Stratigraphic nomenclature describing Cretaceous- and Jurassic-age strata spanning the continental to deep-water depositional realms in the West Siberian Basin is lithostratigraphic, complex, and locally variable. A bureaucratically derived stratigraphic nomenclature system developed during early exploration (1940s) is administered by the Interdepartmental Stratigraphic Committee of Russia. Formation names were assigned on a well-by-well basis according to the geographic location of the well, the facies characteristics of the strata (i.e., facies regions, facies zones), the stratigraphic position, and the hydrocarbon region in which the well was drilled. Although rocks were primarily dated biostratigraphically, little to no consideration was given to the correlation of the strata in time. Thus, basin-scale lithostratigraphic cross sections display a plethora of formation names and lack chronostratigraphic detail. Furthermore, reservoirs are indexed. That is, reservoirs within a formation are given discrete names. Indexed reservoirs are correlated lithostratigraphically across time lines, resulting in incorrect predictions of reservoir continuity and erroneous volumetric estimates. The plethora of formation names and reservoir indices are of little use in relating the geological characteristics of hydrocarbon fields basin wide. Geologic age is the only criterion linking the stratigraphy of one location to the next.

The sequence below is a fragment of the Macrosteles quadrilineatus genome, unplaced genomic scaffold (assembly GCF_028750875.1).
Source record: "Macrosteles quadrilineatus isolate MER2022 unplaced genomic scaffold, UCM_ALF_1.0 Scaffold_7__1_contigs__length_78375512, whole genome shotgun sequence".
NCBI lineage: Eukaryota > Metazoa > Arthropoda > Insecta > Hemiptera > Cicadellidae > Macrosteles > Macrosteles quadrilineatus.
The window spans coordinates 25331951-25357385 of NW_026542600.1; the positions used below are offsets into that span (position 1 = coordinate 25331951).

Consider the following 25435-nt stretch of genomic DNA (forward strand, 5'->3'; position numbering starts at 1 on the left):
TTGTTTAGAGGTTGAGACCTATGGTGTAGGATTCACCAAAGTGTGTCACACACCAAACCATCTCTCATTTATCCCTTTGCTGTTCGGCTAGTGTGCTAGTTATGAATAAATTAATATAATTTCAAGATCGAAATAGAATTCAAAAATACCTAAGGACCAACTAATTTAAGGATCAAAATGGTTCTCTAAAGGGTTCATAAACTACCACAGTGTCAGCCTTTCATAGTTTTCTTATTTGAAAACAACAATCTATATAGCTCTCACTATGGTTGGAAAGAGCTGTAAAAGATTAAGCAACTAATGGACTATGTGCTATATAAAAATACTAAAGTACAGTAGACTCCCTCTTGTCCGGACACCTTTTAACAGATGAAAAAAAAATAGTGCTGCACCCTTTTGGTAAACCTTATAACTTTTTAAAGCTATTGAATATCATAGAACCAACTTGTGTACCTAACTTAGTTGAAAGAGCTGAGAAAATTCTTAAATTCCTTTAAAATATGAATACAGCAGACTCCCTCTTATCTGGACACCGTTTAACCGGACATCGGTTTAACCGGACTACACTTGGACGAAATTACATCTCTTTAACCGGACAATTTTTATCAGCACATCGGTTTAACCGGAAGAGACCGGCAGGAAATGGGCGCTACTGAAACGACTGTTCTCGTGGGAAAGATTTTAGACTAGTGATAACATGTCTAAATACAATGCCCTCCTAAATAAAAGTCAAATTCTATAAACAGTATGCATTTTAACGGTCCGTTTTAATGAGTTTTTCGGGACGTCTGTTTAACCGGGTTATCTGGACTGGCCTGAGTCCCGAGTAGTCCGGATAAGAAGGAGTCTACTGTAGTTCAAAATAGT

Stratigraphic columns are summarized to place formation names and reservoirs into a basin-wide chronostratigraphic context. Until the advent of basin-scale sequence-stratigraphic studies, these summaries offered the only basin-scale method of relating variously named formations and reservoirs chronostratigraphically. Moreover, at the field scale, chronostratigraphic correlation of parasequences, as opposed to lithostratigraphically correlating indexed reservoirs, can resolve field-development problems by yielding more precise estimates of resource volumes and distribution and more efficiently placed wells.

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